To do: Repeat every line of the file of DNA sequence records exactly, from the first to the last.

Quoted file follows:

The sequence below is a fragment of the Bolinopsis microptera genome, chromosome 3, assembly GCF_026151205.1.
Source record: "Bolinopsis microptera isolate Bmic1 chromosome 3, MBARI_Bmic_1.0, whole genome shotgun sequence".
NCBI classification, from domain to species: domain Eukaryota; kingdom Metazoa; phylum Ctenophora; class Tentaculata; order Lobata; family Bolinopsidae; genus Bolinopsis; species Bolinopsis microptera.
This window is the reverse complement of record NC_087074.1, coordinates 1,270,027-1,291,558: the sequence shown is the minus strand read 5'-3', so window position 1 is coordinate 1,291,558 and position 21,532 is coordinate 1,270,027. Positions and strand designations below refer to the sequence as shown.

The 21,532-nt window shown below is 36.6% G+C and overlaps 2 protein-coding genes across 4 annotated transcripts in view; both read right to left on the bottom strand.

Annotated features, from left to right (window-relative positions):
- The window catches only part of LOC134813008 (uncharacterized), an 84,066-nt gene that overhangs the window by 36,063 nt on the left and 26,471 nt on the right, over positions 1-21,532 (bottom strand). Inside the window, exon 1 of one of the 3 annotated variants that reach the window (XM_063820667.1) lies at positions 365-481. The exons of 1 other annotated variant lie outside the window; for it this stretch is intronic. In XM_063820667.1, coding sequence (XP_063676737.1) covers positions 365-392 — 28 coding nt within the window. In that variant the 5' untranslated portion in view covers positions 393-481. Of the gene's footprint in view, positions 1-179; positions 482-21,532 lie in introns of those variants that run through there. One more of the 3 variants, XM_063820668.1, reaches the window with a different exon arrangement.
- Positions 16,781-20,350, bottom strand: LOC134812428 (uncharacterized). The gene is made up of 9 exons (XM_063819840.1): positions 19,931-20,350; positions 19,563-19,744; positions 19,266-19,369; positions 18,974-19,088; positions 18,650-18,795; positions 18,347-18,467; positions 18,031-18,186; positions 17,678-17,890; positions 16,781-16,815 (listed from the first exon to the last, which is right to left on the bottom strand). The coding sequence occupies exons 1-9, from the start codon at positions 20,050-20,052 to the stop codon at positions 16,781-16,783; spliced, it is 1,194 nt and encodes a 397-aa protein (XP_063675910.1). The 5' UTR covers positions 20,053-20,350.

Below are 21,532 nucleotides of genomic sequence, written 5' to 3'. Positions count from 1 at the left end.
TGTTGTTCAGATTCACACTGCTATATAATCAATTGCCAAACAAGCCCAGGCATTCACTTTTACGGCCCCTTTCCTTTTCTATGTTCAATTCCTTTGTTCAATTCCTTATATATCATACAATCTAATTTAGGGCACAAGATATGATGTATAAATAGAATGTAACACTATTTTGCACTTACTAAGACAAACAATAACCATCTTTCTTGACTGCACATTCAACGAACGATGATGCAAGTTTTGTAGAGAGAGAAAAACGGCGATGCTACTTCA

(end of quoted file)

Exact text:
The sequence below is a fragment of the Bolinopsis microptera genome, chromosome 3, assembly GCF_026151205.1.
Source record: "Bolinopsis microptera isolate Bmic1 chromosome 3, MBARI_Bmic_1.0, whole genome shotgun sequence".
NCBI classification, from domain to species: domain Eukaryota; kingdom Metazoa; phylum Ctenophora; class Tentaculata; order Lobata; family Bolinopsidae; genus Bolinopsis; species Bolinopsis microptera.
This window is the reverse complement of record NC_087074.1, coordinates 1,270,027-1,291,558: the sequence shown is the minus strand read 5'-3', so window position 1 is coordinate 1,291,558 and position 21,532 is coordinate 1,270,027. Positions and strand designations below refer to the sequence as shown.

The 21,532-nt window shown below is 36.6% G+C and overlaps 2 protein-coding genes across 4 annotated transcripts in view; both read right to left on the bottom strand.

Annotated features, from left to right (window-relative positions):
- The window catches only part of LOC134813008 (uncharacterized), an 84,066-nt gene that overhangs the window by 36,063 nt on the left and 26,471 nt on the right, over positions 1-21,532 (bottom strand). Inside the window, exon 1 of one of the 3 annotated variants that reach the window (XM_063820667.1) lies at positions 365-481. The exons of 1 other annotated variant lie outside the window; for it this stretch is intronic. In XM_063820667.1, coding sequence (XP_063676737.1) covers positions 365-392 — 28 coding nt within the window. In that variant the 5' untranslated portion in view covers positions 393-481. Of the gene's footprint in view, positions 1-179; positions 482-21,532 lie in introns of those variants that run through there. One more of the 3 variants, XM_063820668.1, reaches the window with a different exon arrangement.
- Positions 16,781-20,350, bottom strand: LOC134812428 (uncharacterized). The gene is made up of 9 exons (XM_063819840.1): positions 19,931-20,350; positions 19,563-19,744; positions 19,266-19,369; positions 18,974-19,088; positions 18,650-18,795; positions 18,347-18,467; positions 18,031-18,186; positions 17,678-17,890; positions 16,781-16,815 (listed from the first exon to the last, which is right to left on the bottom strand). The coding sequence occupies exons 1-9, from the start codon at positions 20,050-20,052 to the stop codon at positions 16,781-16,783; spliced, it is 1,194 nt and encodes a 397-aa protein (XP_063675910.1). The 5' UTR covers positions 20,053-20,350.

Below are 21,532 nucleotides of genomic sequence, written 5' to 3'. Positions count from 1 at the left end.
TGTTGTTCAGATTCACACTGCTATATAATCAATTGCCAAACAAGCCCAGGCATTCACTTTTACGGCCCCTTTCCTTTTCTATGTTCAATTCCTTTGTTCAATTCCTTATATATCATACAATCTAATTTAGGGCACAAGATATGATGTATAAATAGAATGTAACACTATTTTGCACTTACTAAGACAAACAATAACCATCTTTCTTGACTGCACATTCAACGAACGATGATGCAAGTTTTGTAGAGAGAGAAAAACGGCGATGCTACTTCA